Time is short, so I will not give way.
The Government have stated that they wish to reverse a Lords amendment that aims to bring Britain's drinking water standards up to EEC standards by 1993, which is already eight years late. The commitments that we thought might he given and the opportunities for change that we expected are receding further into the distance.
The Government propose to legalise thousands of spillages of raw sewage into rivers and streams. One cannot have confidence in a Government who are so sternly led on the water privatisation course by a Prime Minister who is unaware that untreated sewage is being pumped into seas around our coast. More sewage is pumped into the sea in my area than any other throughout the country. I recently spoke at a meeting in my constituency at Gorran Haven, which was organised by local residents who by no means are stern opponents of the Government. The water authority attended to present its case. My constituents still see water being polluted by raw sewage and must still pull their children out of the water when they see turds floating in the sea. The most striking aspect of that meeting was the feeling that such pollution needed to be tackled and that the Government's approach was fundamentally wrong. People of all backgrounds and political persuasions rightly believed that the Government's approach was fundamentally wrong.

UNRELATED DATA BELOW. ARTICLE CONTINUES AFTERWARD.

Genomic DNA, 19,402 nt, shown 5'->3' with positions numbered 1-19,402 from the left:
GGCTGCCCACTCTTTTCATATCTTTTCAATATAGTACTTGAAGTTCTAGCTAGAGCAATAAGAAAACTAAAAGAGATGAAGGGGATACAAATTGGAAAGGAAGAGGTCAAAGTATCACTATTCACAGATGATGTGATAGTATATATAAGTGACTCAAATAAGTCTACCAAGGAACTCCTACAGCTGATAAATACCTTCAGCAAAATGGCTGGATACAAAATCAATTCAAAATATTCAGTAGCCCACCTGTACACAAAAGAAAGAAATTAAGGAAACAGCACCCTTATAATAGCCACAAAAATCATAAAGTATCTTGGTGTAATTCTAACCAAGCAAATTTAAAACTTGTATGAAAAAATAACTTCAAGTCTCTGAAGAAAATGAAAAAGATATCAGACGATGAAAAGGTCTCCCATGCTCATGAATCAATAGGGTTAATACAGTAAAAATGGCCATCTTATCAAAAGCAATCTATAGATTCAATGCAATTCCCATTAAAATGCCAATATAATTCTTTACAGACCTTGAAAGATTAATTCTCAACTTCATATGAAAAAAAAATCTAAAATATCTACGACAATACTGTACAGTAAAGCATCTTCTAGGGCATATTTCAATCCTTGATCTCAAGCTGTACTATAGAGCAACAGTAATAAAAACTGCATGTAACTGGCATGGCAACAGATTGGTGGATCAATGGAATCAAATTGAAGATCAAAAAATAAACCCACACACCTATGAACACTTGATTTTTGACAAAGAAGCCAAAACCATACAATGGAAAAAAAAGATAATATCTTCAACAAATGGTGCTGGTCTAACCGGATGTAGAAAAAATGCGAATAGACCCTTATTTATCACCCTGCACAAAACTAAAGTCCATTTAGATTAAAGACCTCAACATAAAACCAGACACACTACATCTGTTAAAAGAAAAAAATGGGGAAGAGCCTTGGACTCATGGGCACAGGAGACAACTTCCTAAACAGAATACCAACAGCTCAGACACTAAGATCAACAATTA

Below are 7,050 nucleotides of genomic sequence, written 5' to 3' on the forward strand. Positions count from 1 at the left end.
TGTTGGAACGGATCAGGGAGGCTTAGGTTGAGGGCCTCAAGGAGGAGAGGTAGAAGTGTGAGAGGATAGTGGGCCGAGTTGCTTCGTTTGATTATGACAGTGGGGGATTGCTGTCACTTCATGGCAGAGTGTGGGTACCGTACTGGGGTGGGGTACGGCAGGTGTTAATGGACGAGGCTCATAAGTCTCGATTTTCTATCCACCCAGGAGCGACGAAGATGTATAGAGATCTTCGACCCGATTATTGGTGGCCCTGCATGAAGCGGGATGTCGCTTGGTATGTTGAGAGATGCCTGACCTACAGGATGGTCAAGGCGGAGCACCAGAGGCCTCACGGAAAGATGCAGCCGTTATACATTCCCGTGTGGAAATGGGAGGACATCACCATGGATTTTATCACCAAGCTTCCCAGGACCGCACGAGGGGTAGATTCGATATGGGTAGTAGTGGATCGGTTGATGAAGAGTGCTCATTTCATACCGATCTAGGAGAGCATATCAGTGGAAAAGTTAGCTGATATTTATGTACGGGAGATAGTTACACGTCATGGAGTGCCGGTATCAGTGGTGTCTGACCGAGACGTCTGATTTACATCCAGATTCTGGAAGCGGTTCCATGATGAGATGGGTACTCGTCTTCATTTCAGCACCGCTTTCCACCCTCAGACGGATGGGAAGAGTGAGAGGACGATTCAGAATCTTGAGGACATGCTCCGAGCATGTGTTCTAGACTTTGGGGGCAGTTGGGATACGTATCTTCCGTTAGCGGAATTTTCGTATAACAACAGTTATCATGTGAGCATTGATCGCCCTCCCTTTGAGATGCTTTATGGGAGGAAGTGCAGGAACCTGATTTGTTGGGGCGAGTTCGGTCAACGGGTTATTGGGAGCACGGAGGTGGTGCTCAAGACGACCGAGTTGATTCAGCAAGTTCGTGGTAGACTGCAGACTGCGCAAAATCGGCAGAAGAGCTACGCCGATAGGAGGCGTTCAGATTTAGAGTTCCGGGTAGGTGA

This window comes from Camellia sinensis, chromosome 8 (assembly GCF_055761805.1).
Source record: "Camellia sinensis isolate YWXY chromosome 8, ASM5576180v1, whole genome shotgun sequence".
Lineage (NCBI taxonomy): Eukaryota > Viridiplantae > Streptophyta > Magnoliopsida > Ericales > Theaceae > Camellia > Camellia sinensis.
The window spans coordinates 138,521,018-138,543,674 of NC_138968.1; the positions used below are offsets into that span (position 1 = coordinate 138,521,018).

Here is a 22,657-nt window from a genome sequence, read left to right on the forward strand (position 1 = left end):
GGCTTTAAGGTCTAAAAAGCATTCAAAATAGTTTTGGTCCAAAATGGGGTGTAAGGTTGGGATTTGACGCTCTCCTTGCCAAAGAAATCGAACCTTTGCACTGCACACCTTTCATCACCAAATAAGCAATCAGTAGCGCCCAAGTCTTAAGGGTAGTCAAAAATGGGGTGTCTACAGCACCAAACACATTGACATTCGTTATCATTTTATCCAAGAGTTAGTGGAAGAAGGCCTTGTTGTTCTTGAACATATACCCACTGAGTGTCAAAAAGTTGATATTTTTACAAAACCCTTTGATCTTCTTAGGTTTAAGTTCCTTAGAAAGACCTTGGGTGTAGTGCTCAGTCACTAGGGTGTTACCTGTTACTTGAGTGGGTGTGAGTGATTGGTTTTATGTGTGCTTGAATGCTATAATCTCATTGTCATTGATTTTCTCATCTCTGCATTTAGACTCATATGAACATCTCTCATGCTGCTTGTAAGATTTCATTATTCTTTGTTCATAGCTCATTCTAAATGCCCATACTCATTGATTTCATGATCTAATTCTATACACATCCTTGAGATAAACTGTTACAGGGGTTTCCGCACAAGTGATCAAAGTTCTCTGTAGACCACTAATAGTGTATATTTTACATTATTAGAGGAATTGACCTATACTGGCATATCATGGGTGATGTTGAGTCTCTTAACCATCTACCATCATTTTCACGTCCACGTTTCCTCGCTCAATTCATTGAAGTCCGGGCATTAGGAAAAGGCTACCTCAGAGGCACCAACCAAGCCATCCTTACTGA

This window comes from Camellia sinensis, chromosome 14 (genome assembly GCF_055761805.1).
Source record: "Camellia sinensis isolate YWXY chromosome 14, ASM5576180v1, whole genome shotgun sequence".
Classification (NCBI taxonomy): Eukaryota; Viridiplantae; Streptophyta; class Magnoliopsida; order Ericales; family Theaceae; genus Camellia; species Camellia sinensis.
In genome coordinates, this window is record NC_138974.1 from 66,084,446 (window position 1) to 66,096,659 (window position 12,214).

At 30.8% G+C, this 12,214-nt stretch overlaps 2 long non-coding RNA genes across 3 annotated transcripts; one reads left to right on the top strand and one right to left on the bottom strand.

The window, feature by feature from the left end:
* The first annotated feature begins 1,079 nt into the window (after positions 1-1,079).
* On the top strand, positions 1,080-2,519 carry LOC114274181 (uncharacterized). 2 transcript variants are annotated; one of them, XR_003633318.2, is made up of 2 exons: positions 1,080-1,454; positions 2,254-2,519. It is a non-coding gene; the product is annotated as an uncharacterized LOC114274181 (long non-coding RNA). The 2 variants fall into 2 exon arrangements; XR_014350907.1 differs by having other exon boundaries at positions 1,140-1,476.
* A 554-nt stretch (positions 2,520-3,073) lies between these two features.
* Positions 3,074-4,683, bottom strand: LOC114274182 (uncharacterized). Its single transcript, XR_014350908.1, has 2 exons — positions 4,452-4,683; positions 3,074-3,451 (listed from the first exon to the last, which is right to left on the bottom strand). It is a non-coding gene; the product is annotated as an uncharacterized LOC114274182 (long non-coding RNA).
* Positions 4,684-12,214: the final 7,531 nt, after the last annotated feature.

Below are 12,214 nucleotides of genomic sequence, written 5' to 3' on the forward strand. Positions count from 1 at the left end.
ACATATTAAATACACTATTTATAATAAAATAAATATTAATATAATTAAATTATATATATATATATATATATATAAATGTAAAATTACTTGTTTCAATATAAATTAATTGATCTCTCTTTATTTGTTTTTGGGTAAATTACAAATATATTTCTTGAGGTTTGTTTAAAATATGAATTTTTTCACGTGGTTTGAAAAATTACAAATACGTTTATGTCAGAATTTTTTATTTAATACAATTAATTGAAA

Once again, debate is being guillotined, as it has been throughout every stage of the water privatisation proposals, thereby not only putting private profit before public debate but gagging debate on the Bill. That is not acceptable, but it should come as no surprise as the Minister, despite all his soft words, knows that he does not carry the British people with him. However much the Government cut debate and rush the Bill through, they do not and will not carry the British people with them. People in my part of the country are rising up and saying that they want public investment to solve public problems. They are clear that the pollution of our seas and water courses and the trouble that we have had with our water authority are not private but public problems. Nothing that the Minister does in selling off water authorities will change their opinion.